Celebrating the contributions U.S. workers make to the nation’s society and economy, Labor Day also highlights the need to keep workers safe on the job. Established as a federal holiday in 1894, Labor Day grew out of the 19th-century labor movement. At that time, the workforce included even small children, and the average adult worker toiled for 12 hours each day, seven days per week, often in hazardous conditions, only to earn meager wages. Thus, early celebrations of the holiday included boycotts, protests, and calls for better wages and safer working conditions.
How Have Labor Laws Evolved?
The Industrial Revolution saw substantial changes to product manufacturing in the U.S., as well as to workplace safety standards and the regulations governing employers and their employees. Congress passed the Federal Employers Liability Act in 1908, allowing workers or their families to hold employers in the U.S. liable for occupational injuries or deaths. Building on FELA and the system created in Germany in 1870, all states required qualifying employers to provide workers’ compensation coverage to workers by 1948.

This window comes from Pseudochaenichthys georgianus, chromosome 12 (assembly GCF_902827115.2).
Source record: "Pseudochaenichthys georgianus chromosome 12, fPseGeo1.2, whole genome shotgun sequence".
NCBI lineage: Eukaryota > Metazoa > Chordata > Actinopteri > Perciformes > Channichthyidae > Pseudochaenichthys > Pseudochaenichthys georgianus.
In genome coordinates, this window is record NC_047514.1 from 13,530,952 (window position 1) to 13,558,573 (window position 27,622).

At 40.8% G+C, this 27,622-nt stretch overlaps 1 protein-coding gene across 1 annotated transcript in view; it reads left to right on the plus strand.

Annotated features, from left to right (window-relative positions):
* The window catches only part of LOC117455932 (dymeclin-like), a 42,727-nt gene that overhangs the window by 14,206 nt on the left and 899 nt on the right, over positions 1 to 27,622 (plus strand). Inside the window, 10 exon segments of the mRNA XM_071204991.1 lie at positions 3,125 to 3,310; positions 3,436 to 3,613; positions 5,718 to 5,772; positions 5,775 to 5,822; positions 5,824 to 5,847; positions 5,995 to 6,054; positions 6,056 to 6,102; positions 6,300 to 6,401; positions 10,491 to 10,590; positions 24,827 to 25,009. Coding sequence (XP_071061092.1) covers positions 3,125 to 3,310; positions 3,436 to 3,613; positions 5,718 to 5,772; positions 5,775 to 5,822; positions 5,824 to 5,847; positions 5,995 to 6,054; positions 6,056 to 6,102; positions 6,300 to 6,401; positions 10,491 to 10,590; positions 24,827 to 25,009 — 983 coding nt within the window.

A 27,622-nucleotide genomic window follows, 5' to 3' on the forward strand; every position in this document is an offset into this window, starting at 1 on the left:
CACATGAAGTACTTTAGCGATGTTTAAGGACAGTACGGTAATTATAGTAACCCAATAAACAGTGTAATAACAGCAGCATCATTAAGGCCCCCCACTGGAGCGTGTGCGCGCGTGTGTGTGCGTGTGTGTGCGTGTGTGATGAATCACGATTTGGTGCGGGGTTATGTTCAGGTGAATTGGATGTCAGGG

Throughout the 20th century, the U.S. saw the creation of agencies, including the U.S. Department of Labor and the Occupational Health and Safety Administration. These agencies serve to support, monitor, and enforce the U.S. workforce and the regulations established for their protection.
Why Focus on Workplace Safety?
Occupational injuries may have a profound effect on those who suffer them, as well as on their employers. Those working in nearly every industry and profession face some type of injury risk on the job, from minor cuts and bruises to more serious broken bones or trauma. As many as 5,250 workers died on the job in 2018, and many more suffered serious injuries. According to the National Safety Council, fatal and nonfatal occupational injuries cost $170.8 billion in that same year.
Workers lost 70 million days of work due to work-related injuries in 2018. For many who find themselves unable to work after an on-the-job accident, the concerns they face extend beyond their physical and emotional pain and suffering. Off work entirely or placed in another role, injured workers may find themselves earning substantially less and struggling to meet their financial obligations and provide for their families. Through the state’s workers’ compensation program, however, they may receive partial wage replacement and coverage of their work-related medical expenses, which may offer much-needed relief.